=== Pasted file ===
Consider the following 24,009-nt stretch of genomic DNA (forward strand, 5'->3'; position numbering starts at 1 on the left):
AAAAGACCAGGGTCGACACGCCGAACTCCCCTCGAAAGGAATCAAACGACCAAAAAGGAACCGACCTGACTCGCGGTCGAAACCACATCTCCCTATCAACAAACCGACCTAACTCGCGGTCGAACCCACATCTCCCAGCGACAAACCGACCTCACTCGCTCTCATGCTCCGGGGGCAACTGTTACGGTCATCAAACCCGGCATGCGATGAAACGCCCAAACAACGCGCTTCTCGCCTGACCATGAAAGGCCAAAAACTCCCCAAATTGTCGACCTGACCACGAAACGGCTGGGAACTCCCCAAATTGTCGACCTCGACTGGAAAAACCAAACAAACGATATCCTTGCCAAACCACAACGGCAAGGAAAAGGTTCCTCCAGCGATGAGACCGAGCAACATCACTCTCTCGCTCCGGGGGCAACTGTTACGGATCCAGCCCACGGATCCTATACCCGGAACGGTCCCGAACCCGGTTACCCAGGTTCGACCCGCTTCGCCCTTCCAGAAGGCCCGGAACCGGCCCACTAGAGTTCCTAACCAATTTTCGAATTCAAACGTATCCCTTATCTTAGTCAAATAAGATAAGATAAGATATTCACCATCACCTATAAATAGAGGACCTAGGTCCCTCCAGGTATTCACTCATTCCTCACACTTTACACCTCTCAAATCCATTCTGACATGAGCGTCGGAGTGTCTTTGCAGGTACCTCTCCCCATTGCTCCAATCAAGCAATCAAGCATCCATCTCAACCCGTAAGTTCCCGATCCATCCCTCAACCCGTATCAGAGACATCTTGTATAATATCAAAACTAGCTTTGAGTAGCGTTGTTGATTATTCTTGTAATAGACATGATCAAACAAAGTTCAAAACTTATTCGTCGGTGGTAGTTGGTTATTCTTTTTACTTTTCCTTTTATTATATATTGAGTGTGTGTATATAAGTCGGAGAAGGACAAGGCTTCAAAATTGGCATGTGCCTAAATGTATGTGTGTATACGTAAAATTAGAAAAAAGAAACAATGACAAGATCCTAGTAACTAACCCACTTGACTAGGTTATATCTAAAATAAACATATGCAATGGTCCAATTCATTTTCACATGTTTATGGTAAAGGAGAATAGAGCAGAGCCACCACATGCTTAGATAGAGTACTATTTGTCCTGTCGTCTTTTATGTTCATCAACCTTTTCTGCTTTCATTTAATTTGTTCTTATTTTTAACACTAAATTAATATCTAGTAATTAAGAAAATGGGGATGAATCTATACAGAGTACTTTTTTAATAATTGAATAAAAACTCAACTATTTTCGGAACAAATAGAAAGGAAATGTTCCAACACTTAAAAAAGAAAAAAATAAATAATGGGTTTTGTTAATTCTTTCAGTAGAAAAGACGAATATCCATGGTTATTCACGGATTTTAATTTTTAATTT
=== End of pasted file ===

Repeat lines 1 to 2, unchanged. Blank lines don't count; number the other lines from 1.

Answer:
Consider the following 24,009-nt stretch of genomic DNA (forward strand, 5'->3'; position numbering starts at 1 on the left):
AAAAGACCAGGGTCGACACGCCGAACTCCCCTCGAAAGGAATCAAACGACCAAAAAGGAACCGACCTGACTCGCGGTCGAAACCACATCTCCCTATCAACAAACCGACCTAACTCGCGGTCGAACCCACATCTCCCAGCGACAAACCGACCTCACTCGCTCTCATGCTCCGGGGGCAACTGTTACGGTCATCAAACCCGGCATGCGATGAAACGCCCAAACAACGCGCTTCTCGCCTGACCATGAAAGGCCAAAAACTCCCCAAATTGTCGACCTGACCACGAAACGGCTGGGAACTCCCCAAATTGTCGACCTCGACTGGAAAAACCAAACAAACGATATCCTTGCCAAACCACAACGGCAAGGAAAAGGTTCCTCCAGCGATGAGACCGAGCAACATCACTCTCTCGCTCCGGGGGCAACTGTTACGGATCCAGCCCACGGATCCTATACCCGGAACGGTCCCGAACCCGGTTACCCAGGTTCGACCCGCTTCGCCCTTCCAGAAGGCCCGGAACCGGCCCACTAGAGTTCCTAACCAATTTTCGAATTCAAACGTATCCCTTATCTTAGTCAAATAAGATAAGATAAGATATTCACCATCACCTATAAATAGAGGACCTAGGTCCCTCCAGGTATTCACTCATTCCTCACACTTTACACCTCTCAAATCCATTCTGACATGAGCGTCGGAGTGTCTTTGCAGGTACCTCTCCCCATTGCTCCAATCAAGCAATCAAGCATCCATCTCAACCCGTAAGTTCCCGATCCATCCCTCAACCCGTATCAGAGACATCTTGTATAATATCAAAACTAGCTTTGAGTAGCGTTGTTGATTATTCTTGTAATAGACATGATCAAACAAAGTTCAAAACTTATTCGTCGGTGGTAGTTGGTTATTCTTTTTACTTTTCCTTTTATTATATATTGAGTGTGTGTATATAAGTCGGAGAAGGACAAGGCTTCAAAATTGGCATGTGCCTAAATGTATGTGTGTATACGTAAAATTAGAAAAAAGAAACAATGACAAGATCCTAGTAACTAACCCACTTGACTAGGTTATATCTAAAATAAACATATGCAATGGTCCAATTCATTTTCACATGTTTATGGTAAAGGAGAATAGAGCAGAGCCACCACATGCTTAGATAGAGTACTATTTGTCCTGTCGTCTTTTATGTTCATCAACCTTTTCTGCTTTCATTTAATTTGTTCTTATTTTTAACACTAAATTAATATCTAGTAATTAAGAAAATGGGGATGAATCTATACAGAGTACTTTTTTAATAATTGAATAAAAACTCAACTATTTTCGGAACAAATAGAAAGGAAATGTTCCAACACTTAAAAAAGAAAAAAATAAATAATGGGTTTTGTTAATTCTTTCAGTAGAAAAGACGAATATCCATGGTTATTCACGGATTTTAATTTTTAATTT